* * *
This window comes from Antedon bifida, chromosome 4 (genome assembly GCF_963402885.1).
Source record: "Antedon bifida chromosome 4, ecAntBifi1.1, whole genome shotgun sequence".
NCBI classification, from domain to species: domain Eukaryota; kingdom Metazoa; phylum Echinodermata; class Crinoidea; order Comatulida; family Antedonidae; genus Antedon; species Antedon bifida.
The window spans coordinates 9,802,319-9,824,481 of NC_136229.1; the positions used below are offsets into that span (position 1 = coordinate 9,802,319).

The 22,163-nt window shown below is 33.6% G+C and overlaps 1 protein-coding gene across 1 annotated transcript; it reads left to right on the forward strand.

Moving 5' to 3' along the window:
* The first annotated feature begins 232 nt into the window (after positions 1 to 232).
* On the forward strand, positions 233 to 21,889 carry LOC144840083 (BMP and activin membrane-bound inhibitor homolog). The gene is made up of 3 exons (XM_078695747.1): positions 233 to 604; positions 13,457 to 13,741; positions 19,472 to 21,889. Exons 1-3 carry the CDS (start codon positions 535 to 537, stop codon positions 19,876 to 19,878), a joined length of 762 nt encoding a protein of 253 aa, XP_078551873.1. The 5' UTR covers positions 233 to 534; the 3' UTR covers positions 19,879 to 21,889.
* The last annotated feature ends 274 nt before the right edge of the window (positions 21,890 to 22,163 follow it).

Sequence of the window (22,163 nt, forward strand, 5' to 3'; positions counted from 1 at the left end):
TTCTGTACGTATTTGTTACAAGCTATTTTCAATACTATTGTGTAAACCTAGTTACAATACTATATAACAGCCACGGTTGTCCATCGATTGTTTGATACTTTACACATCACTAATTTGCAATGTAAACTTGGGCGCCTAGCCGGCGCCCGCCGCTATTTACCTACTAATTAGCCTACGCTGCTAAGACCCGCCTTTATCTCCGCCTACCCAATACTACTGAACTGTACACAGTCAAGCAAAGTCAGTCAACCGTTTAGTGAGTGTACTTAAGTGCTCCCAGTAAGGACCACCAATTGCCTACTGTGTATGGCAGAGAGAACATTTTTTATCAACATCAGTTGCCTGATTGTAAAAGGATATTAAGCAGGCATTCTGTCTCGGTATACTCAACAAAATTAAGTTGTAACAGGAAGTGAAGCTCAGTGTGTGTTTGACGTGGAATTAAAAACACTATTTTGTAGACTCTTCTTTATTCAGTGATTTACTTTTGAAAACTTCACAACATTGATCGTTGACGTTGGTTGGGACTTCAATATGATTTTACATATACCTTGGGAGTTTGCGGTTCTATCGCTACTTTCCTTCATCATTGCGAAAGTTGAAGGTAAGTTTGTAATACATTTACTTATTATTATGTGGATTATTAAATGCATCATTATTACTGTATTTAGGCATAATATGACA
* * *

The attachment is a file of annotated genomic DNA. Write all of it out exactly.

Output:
This window comes from Antedon bifida, chromosome 4 (genome assembly GCF_963402885.1).
Source record: "Antedon bifida chromosome 4, ecAntBifi1.1, whole genome shotgun sequence".
NCBI classification, from domain to species: domain Eukaryota; kingdom Metazoa; phylum Echinodermata; class Crinoidea; order Comatulida; family Antedonidae; genus Antedon; species Antedon bifida.
The window spans coordinates 9,802,319-9,824,481 of NC_136229.1; the positions used below are offsets into that span (position 1 = coordinate 9,802,319).

The 22,163-nt window shown below is 33.6% G+C and overlaps 1 protein-coding gene across 1 annotated transcript; it reads left to right on the forward strand.

Moving 5' to 3' along the window:
* The first annotated feature begins 232 nt into the window (after positions 1 to 232).
* On the forward strand, positions 233 to 21,889 carry LOC144840083 (BMP and activin membrane-bound inhibitor homolog). The gene is made up of 3 exons (XM_078695747.1): positions 233 to 604; positions 13,457 to 13,741; positions 19,472 to 21,889. Exons 1-3 carry the CDS (start codon positions 535 to 537, stop codon positions 19,876 to 19,878), a joined length of 762 nt encoding a protein of 253 aa, XP_078551873.1. The 5' UTR covers positions 233 to 534; the 3' UTR covers positions 19,879 to 21,889.
* The last annotated feature ends 274 nt before the right edge of the window (positions 21,890 to 22,163 follow it).

Sequence of the window (22,163 nt, forward strand, 5' to 3'; positions counted from 1 at the left end):
TTCTGTACGTATTTGTTACAAGCTATTTTCAATACTATTGTGTAAACCTAGTTACAATACTATATAACAGCCACGGTTGTCCATCGATTGTTTGATACTTTACACATCACTAATTTGCAATGTAAACTTGGGCGCCTAGCCGGCGCCCGCCGCTATTTACCTACTAATTAGCCTACGCTGCTAAGACCCGCCTTTATCTCCGCCTACCCAATACTACTGAACTGTACACAGTCAAGCAAAGTCAGTCAACCGTTTAGTGAGTGTACTTAAGTGCTCCCAGTAAGGACCACCAATTGCCTACTGTGTATGGCAGAGAGAACATTTTTTATCAACATCAGTTGCCTGATTGTAAAAGGATATTAAGCAGGCATTCTGTCTCGGTATACTCAACAAAATTAAGTTGTAACAGGAAGTGAAGCTCAGTGTGTGTTTGACGTGGAATTAAAAACACTATTTTGTAGACTCTTCTTTATTCAGTGATTTACTTTTGAAAACTTCACAACATTGATCGTTGACGTTGGTTGGGACTTCAATATGATTTTACATATACCTTGGGAGTTTGCGGTTCTATCGCTACTTTCCTTCATCATTGCGAAAGTTGAAGGTAAGTTTGTAATACATTTACTTATTATTATGTGGATTATTAAATGCATCATTATTACTGTATTTAGGCATAATATGACA